Behavioral and Brain Sciences

Authors' Response

With diversity in mind: Freeing the language sciences from Universal Grammar

Nicholas Evansa1 and Stephen C. Levinsona2

a1 Department of Linguistics, Research School of Asian and Pacific Studies, Australian National University, ACT 0200, Australia nicholas.evans@anu.edu.au http://rspas.anu.edu.au/people/personal/evann_ling.php

a2 Max Planck Institute for Psycholinguistics, Wundtlaan 1, NL-6525 XD Nijmegen, The Netherlands; and Radboud University, The Netherlands. stephen.levinson@mpi.nl http://www.mpi.nl/Members/StephenLevinson

Abstract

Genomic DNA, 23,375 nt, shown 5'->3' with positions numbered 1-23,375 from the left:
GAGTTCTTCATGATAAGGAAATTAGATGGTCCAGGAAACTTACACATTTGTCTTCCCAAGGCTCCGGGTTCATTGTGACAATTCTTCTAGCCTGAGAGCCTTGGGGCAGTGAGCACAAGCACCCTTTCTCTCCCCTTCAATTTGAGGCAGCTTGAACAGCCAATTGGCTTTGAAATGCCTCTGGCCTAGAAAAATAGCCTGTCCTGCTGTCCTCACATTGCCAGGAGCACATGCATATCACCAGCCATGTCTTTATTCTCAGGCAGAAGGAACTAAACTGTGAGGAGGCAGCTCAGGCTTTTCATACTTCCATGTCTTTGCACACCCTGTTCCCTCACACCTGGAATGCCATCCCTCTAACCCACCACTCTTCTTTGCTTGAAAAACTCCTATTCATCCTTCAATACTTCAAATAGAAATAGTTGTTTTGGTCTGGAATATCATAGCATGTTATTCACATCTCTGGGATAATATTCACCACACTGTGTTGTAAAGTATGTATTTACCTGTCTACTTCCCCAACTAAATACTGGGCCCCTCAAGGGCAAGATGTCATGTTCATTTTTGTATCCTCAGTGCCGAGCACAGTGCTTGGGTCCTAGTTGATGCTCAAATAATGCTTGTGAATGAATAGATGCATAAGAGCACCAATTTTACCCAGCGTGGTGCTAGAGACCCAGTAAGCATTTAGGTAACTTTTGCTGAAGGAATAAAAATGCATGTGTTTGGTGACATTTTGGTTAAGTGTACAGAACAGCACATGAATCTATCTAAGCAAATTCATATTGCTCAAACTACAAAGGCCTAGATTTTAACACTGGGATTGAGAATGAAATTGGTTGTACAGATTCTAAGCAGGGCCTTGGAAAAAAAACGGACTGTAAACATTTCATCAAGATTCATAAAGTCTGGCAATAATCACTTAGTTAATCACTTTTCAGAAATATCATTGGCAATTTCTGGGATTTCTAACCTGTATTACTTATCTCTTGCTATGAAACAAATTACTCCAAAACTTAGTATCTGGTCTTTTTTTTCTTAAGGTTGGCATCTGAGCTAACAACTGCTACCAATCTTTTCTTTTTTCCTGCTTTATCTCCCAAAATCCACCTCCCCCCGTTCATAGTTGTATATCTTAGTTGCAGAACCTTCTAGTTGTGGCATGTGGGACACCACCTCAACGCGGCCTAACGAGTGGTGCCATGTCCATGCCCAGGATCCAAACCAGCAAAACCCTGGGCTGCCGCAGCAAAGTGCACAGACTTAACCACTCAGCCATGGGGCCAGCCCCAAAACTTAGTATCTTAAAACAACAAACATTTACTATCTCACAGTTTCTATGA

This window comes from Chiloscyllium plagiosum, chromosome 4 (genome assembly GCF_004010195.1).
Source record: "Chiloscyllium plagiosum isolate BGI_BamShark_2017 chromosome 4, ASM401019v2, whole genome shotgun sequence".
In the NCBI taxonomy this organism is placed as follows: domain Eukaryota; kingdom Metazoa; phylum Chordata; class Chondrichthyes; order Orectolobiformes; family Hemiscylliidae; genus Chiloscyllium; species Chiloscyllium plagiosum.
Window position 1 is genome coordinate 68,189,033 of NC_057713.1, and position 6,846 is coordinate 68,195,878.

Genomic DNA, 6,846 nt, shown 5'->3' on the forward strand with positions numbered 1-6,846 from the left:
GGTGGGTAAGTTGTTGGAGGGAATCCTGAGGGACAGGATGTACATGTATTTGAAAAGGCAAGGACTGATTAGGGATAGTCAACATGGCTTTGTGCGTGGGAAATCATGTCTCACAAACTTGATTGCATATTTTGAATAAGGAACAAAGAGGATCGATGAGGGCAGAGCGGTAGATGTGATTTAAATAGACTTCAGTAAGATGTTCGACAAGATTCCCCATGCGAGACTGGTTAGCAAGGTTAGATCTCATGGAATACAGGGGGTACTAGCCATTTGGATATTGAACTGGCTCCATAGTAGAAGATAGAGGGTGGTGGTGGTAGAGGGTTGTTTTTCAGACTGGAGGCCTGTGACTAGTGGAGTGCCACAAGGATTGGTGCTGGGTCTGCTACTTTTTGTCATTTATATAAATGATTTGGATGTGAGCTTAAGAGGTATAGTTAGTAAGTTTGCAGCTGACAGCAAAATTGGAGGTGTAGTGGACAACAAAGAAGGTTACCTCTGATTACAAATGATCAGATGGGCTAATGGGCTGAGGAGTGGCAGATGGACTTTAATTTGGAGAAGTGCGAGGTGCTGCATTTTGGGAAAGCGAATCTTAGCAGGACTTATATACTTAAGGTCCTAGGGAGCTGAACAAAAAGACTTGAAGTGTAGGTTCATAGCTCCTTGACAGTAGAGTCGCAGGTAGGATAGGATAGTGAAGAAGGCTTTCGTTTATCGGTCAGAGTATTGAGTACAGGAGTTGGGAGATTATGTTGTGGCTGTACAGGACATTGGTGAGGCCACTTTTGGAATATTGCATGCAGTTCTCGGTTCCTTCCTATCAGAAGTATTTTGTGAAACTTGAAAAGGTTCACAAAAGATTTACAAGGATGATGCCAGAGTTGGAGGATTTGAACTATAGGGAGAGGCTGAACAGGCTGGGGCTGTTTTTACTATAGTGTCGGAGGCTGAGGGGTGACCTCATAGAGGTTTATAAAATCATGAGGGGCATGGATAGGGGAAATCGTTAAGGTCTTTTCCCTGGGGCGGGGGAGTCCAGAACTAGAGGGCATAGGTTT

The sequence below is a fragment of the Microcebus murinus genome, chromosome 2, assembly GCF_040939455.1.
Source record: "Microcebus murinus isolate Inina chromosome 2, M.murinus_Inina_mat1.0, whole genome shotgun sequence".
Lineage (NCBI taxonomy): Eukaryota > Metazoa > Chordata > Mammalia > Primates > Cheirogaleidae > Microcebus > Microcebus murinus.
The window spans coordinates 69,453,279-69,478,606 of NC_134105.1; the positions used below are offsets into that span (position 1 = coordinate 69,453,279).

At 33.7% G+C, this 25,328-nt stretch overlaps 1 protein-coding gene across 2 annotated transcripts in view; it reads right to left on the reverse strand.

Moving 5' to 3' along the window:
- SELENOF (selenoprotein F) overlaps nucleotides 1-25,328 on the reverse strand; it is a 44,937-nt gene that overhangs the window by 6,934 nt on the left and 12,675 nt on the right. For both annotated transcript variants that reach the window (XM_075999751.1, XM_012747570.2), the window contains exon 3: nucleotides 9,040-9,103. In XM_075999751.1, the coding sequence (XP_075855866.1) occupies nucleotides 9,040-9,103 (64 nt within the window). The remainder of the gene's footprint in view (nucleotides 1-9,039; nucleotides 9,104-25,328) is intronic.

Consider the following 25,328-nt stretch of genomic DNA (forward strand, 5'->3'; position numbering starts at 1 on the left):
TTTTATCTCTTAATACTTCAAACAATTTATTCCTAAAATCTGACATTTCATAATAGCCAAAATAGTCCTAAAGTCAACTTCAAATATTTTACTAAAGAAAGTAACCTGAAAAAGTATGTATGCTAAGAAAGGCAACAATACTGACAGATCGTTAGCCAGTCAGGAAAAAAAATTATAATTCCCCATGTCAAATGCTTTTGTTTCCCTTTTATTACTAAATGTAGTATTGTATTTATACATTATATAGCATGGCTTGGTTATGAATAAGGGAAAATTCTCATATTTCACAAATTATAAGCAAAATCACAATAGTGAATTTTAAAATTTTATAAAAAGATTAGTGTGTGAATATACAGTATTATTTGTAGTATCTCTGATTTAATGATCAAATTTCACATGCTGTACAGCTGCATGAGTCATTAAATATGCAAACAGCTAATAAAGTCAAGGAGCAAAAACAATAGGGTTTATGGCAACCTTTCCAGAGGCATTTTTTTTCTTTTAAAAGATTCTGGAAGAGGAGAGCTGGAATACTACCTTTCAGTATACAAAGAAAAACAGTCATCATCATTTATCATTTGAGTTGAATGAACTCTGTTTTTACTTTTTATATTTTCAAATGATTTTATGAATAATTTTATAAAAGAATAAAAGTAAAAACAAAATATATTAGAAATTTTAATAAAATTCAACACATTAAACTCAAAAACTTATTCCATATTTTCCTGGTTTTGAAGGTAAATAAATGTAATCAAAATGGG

Our response takes advantage of the wide-ranging commentary to clarify some aspects of our original proposal and augment others. We argue against the generative critics of our coevolutionary program for the language sciences, defend the use of close-to-surface models as minimizing cross-linguistic data distortion, and stress the growing role of stochastic simulations in making generalized historical accounts testable. These methods lead the search for general principles away from idealized representations and towards selective processes. Putting cultural evolution central in understanding language diversity makes learning fundamental in the cognition of language: increasingly powerful models of general learning, paired with channelled caregiver input, seem set to manage language acquisition without recourse to any innate “universal grammar.” Understanding why human language has no clear parallels in the animal world requires a cross-species perspective: crucial ingredients are vocal learning (for which there are clear non-primate parallels) and an intention-attributing cognitive infrastructure that provides a universal base for language evolution. We conclude by situating linguistic diversity within a broader trend towards understanding human cognition through the study of variation in, for example, human genetics, neurocognition, and psycholinguistic processing.

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